U.K. Consumers Cut Back on Beer, Shoes as Mortgage Crunch Looms

“We have a fixed-rate squeeze coming,” said Alan Clarke, an economist at BNP Paribas in London. “Consumers are going to bear the brunt of a slowdown.”
Ben Craster, 33, of London, says he’ll be drinking less beer this summer. Craster said a new mortgage “is going to cost me an extra 200 to 300 pounds a month, easily.” After considering the impact on his beer budget, he said he may take more drastic action. “I may think about selling,” he said after cycling to visit a client to save a one-pound bus fare. “It’s getting too expensive to live in London.

http://www.bloomberg.com/apps/news?pid=20601109&sid=
ajbnu9l2U8XA&refer=home

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When Fed policy makes its relentless descent upon the succulent prey that impatiently awaits its motives, the boom/bust cycle is born. The moods that arise from these cycles have many faces that which swing from a social combine of ecstatic impulsive selfishness, greed-associated extreme happiness, hierarchal persuasiveness, desolation, deprivation, destitution, and the possible penultimate form of depression.
All in a time frame that is conveniently curated by the host.

In the midst of ignorance that bleeds the question of my inspiration, this new or New World, or world that is ‘New’- the effective, fortunate, achieved, blessed, creation of this ‘New’ world lends the accurate excuse of self-reliant capital domination for which the unfortunate are to beg in a extradited, falsified pretense form of acceptation, herein known as manipulated ignorance that is cyclical by cause & effect. More importantly by design.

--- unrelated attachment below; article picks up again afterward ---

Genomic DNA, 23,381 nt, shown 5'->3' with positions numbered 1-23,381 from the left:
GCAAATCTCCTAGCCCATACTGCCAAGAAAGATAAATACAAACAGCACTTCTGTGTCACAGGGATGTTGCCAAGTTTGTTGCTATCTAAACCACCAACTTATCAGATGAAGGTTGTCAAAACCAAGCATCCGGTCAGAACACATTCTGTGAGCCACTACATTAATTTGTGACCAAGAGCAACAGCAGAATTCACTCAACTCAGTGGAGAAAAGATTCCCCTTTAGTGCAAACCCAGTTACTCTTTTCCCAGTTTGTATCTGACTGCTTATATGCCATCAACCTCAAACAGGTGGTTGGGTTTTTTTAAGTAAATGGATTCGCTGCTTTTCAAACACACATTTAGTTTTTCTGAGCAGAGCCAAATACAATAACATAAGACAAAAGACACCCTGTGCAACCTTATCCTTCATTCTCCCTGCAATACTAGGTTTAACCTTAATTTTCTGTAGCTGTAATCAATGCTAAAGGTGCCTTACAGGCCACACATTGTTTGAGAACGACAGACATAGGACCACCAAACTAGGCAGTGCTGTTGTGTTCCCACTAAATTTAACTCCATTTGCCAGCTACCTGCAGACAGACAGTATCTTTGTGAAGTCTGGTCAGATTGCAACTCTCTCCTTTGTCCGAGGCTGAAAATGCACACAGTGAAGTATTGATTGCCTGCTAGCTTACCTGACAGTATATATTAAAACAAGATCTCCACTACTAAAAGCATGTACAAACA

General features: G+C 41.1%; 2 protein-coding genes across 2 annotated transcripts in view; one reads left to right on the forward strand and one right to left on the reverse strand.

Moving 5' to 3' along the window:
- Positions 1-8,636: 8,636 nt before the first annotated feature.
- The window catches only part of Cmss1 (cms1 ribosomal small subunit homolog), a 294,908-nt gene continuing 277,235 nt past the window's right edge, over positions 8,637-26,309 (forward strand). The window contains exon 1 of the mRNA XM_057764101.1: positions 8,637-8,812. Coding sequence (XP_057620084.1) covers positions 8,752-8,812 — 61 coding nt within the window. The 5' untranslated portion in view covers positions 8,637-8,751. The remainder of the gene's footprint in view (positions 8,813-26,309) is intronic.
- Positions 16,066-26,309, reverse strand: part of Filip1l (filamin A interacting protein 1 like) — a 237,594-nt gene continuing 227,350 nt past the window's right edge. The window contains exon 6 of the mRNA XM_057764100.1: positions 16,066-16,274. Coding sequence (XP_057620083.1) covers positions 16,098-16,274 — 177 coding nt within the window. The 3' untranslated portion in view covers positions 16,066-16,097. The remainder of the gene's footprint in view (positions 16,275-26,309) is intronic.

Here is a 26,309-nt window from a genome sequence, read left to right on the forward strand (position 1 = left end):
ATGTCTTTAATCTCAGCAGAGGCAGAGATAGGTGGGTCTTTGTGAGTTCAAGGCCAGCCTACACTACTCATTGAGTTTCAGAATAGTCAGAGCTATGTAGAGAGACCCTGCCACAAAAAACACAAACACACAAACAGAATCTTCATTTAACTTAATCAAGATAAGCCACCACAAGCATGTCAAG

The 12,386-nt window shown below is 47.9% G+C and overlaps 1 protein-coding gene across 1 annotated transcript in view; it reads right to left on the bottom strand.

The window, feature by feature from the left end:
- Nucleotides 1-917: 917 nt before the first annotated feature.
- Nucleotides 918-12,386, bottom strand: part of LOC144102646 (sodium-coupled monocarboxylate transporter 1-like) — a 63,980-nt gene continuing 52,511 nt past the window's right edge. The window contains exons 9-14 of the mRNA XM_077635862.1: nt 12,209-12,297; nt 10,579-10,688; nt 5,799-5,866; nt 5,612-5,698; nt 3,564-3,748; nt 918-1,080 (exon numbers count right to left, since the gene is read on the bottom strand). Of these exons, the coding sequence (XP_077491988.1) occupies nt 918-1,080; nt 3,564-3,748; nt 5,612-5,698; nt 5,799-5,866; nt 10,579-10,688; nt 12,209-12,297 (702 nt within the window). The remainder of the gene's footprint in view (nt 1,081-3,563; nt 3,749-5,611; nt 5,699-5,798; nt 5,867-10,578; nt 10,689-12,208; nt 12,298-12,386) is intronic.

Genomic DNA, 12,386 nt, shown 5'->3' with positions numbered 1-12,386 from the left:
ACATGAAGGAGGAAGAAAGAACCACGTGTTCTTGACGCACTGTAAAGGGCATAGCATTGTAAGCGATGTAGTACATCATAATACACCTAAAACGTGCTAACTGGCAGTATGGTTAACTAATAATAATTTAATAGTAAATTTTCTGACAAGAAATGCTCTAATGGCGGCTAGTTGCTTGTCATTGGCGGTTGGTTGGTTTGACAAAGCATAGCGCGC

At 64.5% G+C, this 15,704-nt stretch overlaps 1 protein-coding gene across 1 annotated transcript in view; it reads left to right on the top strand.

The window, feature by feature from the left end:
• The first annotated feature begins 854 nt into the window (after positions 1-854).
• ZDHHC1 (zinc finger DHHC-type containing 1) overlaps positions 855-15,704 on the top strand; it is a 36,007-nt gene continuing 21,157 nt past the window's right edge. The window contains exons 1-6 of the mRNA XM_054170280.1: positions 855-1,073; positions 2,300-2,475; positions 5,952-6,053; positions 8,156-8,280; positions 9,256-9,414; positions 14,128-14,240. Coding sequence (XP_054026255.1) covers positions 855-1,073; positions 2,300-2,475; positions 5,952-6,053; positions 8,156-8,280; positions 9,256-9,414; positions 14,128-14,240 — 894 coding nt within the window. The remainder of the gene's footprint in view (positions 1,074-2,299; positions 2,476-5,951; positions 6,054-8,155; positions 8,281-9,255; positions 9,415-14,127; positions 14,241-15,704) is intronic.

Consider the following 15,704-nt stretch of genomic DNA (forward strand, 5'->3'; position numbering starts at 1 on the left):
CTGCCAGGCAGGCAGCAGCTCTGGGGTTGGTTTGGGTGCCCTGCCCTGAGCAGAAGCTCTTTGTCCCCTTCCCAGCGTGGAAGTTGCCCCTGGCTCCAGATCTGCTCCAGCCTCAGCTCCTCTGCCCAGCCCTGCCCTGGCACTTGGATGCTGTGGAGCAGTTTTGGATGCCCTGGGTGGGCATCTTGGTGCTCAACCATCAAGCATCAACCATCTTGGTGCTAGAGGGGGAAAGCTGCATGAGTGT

Within this column of confusion, voices that permeate the fabric of this doctrine, the consumer finds solace within the comfort of associated collection. After all, there is no reason other than to believe that the average middle-class American consumer (or consumer in America) has positioned the self in a way that is totally susceptible to all sorts of fashionable forms of financial slavery.

In the up-phase of the economic boom, whichever asset class it finds residence, the stampeding goal of self sufficiency reflects this happiness at such extremes that smiles no longer find reason, but find commonplace. As sure to follow, this “happiness” correlates to its precedent in lockstep fashion.

Shall one ask (during the increased economic frenzy) – “How do you see that voracious smile? What do you do with that?” It is interesting to know that the fictional human has a strange way of staring one in the face. “Is it dead?, you might ask. “Does it have feelings?”. It would be hard-pressed to tell when the fashion of happiness has infected the whole. More easily would it be to understand that predicating the internal structure of the happiness cycle would certainly be more realistic, and understandably foreseeable.

To measure the determination of the ‘all-American smile’, one must judge the association, the nest- the stability of internal cohesiveness- the glue that bonds the emotion.
Sacrifice the chaos and the residue reveals the foundation. Herein lies the indicator. The silent, staring prose that grasps your consciousness.
Love finds no other way but to adhere, intuitively to the core of human emotion.

How false does true stand? How true does false demand? See the fine line that carries the conduit. The connection is solid without fray.
Everything else is a joke.

BC
July 28, 2007

Miami Vise

July 21, 2007

My friend John S., who keeps himself uniquely associated with real estate trends, sent over this current ad in Miami along with the below Bloomberg article.

http://quote.bloomberg.com/apps/news?pid=20670001&refer
=&sid=a4qa.rYTWyYA


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